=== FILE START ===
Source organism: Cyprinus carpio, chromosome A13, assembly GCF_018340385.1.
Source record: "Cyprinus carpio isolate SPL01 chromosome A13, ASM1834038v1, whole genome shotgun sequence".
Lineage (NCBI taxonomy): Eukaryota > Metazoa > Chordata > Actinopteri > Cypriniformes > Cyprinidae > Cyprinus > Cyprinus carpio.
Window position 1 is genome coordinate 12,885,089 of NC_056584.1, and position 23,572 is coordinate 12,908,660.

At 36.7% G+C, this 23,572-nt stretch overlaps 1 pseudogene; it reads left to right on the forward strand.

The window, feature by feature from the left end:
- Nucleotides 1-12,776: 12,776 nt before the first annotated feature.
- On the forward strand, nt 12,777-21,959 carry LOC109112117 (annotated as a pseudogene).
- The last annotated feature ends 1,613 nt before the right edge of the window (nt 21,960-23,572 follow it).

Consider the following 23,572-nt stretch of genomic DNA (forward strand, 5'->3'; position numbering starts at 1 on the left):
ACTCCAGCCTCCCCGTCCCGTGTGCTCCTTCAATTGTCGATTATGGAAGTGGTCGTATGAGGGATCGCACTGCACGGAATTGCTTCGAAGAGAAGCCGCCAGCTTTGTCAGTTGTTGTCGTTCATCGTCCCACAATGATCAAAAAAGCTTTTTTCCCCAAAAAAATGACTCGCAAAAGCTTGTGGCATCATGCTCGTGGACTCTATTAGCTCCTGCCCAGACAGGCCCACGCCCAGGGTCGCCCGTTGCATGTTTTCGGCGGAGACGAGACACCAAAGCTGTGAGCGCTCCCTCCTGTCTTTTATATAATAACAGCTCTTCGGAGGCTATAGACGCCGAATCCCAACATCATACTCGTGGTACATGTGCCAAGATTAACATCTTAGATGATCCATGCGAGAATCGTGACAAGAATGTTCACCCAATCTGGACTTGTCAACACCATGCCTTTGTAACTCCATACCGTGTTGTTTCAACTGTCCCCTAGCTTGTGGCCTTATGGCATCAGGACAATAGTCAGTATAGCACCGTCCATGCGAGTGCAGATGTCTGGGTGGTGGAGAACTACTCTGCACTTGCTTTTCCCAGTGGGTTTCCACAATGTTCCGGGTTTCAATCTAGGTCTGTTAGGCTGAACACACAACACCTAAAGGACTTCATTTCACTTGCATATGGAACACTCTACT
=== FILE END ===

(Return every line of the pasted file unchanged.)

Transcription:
Source organism: Cyprinus carpio, chromosome A13, assembly GCF_018340385.1.
Source record: "Cyprinus carpio isolate SPL01 chromosome A13, ASM1834038v1, whole genome shotgun sequence".
Lineage (NCBI taxonomy): Eukaryota > Metazoa > Chordata > Actinopteri > Cypriniformes > Cyprinidae > Cyprinus > Cyprinus carpio.
Window position 1 is genome coordinate 12,885,089 of NC_056584.1, and position 23,572 is coordinate 12,908,660.

At 36.7% G+C, this 23,572-nt stretch overlaps 1 pseudogene; it reads left to right on the forward strand.

The window, feature by feature from the left end:
- Nucleotides 1-12,776: 12,776 nt before the first annotated feature.
- On the forward strand, nt 12,777-21,959 carry LOC109112117 (annotated as a pseudogene).
- The last annotated feature ends 1,613 nt before the right edge of the window (nt 21,960-23,572 follow it).

Consider the following 23,572-nt stretch of genomic DNA (forward strand, 5'->3'; position numbering starts at 1 on the left):
ACTCCAGCCTCCCCGTCCCGTGTGCTCCTTCAATTGTCGATTATGGAAGTGGTCGTATGAGGGATCGCACTGCACGGAATTGCTTCGAAGAGAAGCCGCCAGCTTTGTCAGTTGTTGTCGTTCATCGTCCCACAATGATCAAAAAAGCTTTTTTCCCCAAAAAAATGACTCGCAAAAGCTTGTGGCATCATGCTCGTGGACTCTATTAGCTCCTGCCCAGACAGGCCCACGCCCAGGGTCGCCCGTTGCATGTTTTCGGCGGAGACGAGACACCAAAGCTGTGAGCGCTCCCTCCTGTCTTTTATATAATAACAGCTCTTCGGAGGCTATAGACGCCGAATCCCAACATCATACTCGTGGTACATGTGCCAAGATTAACATCTTAGATGATCCATGCGAGAATCGTGACAAGAATGTTCACCCAATCTGGACTTGTCAACACCATGCCTTTGTAACTCCATACCGTGTTGTTTCAACTGTCCCCTAGCTTGTGGCCTTATGGCATCAGGACAATAGTCAGTATAGCACCGTCCATGCGAGTGCAGATGTCTGGGTGGTGGAGAACTACTCTGCACTTGCTTTTCCCAGTGGGTTTCCACAATGTTCCGGGTTTCAATCTAGGTCTGTTAGGCTGAACACACAACACCTAAAGGACTTCATTTCACTTGCATATGGAACACTCTACT